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Mehmet Aslan – Mechanical Turk

It would be fair to say that Andrew Thompson’s Huntleys & Palmers label has come of age in 2014. While the pleasingly open-minded imprint was started in 2011 as a vehicle for dancefloor-focused global fusion – based, in part, on the success of the parties of the same name in Glasgow and London – their releases have previously been sporadic, at best. Given the generally high calibre of these releases – not just those by the ubiquitous Auntie Flo, but also the cumbia-bleep heaviness of Alejandro Paz’s “Callejero”, and the kuduro-influenced dancefloor madness of DJs Pareja’s “Steps” – it was a source of constant frustration for those attuned to their thrillingly hard-to-pigeonhole blends of bass, house, techno and intercontinental rhythms.

Mehmet Aslan - Mechanical Turk
Mehmet Aslan
Mechanical Turk
Huntleys & Palmers
12", Digital
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2014 has seen a slow ramping up of the label’s output. At the same time, Thompson has emphasized championing new talent, with admirable debuts from Mamacita and Welsh combo Petwo Evans, whose admirable Tumble 10” impeccably fused pots-and-pans percussion with cascading melodies and sharp, stab-heavy, rave-influenced electronics. Here, Thompson continues this commendable approach by handing a debut to Mehmet Aslan, a Basel-based DJ producer who has long been on the label’s radar. Thompson met Aslan at the Family Affairs party he co-runs, a night whose musical ethos closely mirrors that of the now esteemed Highlife parties. Aslan is not a total newcomer, having contributed two impressive scalpel works to H+P’s DJ-focused Highlife Edits offshoot, but Mechanical Turk is his first foray into original production. Predictably, it’s quietly impressive.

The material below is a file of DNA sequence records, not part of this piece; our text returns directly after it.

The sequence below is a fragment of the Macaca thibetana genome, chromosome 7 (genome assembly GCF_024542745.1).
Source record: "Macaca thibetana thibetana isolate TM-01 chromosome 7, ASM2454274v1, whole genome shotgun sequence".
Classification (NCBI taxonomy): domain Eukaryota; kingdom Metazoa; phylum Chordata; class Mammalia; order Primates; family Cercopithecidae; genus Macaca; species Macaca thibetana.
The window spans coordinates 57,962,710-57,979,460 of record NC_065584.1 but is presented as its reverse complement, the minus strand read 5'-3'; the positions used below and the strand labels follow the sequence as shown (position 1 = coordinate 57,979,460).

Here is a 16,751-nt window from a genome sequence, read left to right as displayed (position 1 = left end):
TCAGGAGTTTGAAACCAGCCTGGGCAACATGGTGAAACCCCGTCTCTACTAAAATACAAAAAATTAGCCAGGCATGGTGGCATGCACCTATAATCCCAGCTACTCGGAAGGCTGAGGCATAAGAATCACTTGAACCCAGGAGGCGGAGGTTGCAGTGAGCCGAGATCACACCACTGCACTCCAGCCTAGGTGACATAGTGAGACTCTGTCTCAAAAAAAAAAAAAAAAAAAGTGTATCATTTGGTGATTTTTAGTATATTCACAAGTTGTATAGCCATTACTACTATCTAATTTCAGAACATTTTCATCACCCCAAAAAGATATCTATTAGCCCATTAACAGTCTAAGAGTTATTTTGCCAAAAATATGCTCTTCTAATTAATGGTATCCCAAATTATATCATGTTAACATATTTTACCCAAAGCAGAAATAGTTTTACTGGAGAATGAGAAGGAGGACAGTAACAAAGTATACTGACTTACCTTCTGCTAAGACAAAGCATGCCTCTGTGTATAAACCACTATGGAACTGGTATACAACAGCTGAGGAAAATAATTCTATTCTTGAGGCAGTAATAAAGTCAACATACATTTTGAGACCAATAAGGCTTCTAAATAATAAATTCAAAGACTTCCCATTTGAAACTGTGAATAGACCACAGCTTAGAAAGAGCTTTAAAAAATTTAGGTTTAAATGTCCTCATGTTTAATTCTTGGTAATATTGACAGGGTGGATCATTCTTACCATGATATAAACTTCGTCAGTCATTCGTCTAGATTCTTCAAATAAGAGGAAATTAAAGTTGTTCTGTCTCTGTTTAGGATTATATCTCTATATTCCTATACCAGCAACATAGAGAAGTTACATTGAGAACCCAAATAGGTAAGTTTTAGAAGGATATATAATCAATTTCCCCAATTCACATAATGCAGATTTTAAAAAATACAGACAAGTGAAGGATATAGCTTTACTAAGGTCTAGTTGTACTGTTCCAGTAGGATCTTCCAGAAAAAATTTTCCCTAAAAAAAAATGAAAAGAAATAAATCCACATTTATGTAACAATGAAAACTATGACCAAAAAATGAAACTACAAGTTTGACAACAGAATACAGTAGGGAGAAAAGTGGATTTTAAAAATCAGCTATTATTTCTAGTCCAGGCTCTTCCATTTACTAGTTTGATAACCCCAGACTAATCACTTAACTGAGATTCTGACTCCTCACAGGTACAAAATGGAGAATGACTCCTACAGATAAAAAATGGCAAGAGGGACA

Aslan’s approach is perfect for Huntleys & Palmers. Aside from being an enthusiastic supporter of their usual brand of international cross-pollination – see the tumbling, lo-fi electronics, Larry Heard chords and dense, dub-wise voodoo drums of “New Africanism” – Aslan also draws heavily on his Turkish roots. It’s this aspect, more than anything else, which gives Mechanical Turk such a fresh and invigorating feel. Of course, oriental influences have previously been explored in contemporary house music – see the Acid Arab compilation, for starters – but few have done it in such an effortlessly warm and expansive manner.

The centerpiece of the 12″ is undoubtedly the title track, a reworking of Romanian group Karpov Not Kasparov which ebbs, flows, rises and falls over nine spellbinding minutes. The track’s opening exchanges, where off-kilter arpeggios and woozy chords stretch out overran unfussy drum machine groove, are solid, rather than sensational. This though, is merely lulling listeners into a false sense of security; what follows is a gloriously cacophonous and rhythmically dense fusion of exotic Turkish melodies, organic percussion hits (cowbells, cymbals, snare fills, you name it), a foreboding, Middle Eastern bassline and, most curiously of all, synthesized “voice” chords of the type used so memorably on “Blue Monday” and “West End Girls”.

Somehow, Aslan not only finds order amongst the chaos, but combines the elements in such a way that “Mechanical Turk (Courtesy of Karpov not Kasparov)” sounds like a left-of-centre dancefloor anthem in waiting. It’s a house record, of sorts (there are even jangling, late ‘90s piano chords in the second half of the track), but also doffs a cap to a myriad of other styles – post-punk disco and afro-futurism, most notably – whilst not sounding anything like any of them. It’s brilliantly hard to pin down, which of course makes it all the more alluring.

While the rest of the 12″ fails to live up to this dizzying high, the other two tracks are still worth a listen. “Hidden”, in particular, is mesmerizing – a hypnotic blend of shuffling percussion, long chords, humid electronics and foreboding melodies. Unlike the A-side, it builds slowly and gently, only cutting loose in the final few minutes. It’s at this point where Aslan’s Turkish roots once again come to the fore. This time, it’s via a standout acid bassline that perfectly compliments the faintly threatening chords and restless rhythm. It’s could feasibly soundtrack a late night chase through the streets of Istanbul; despite its’ impressive dancefloor credentials, it’s strangely cinematic in feel.

Matt Anniss


1. Mechanical Turk (Courtesy of Karpov not Kasparov)
2. Hidden
3. New Africanism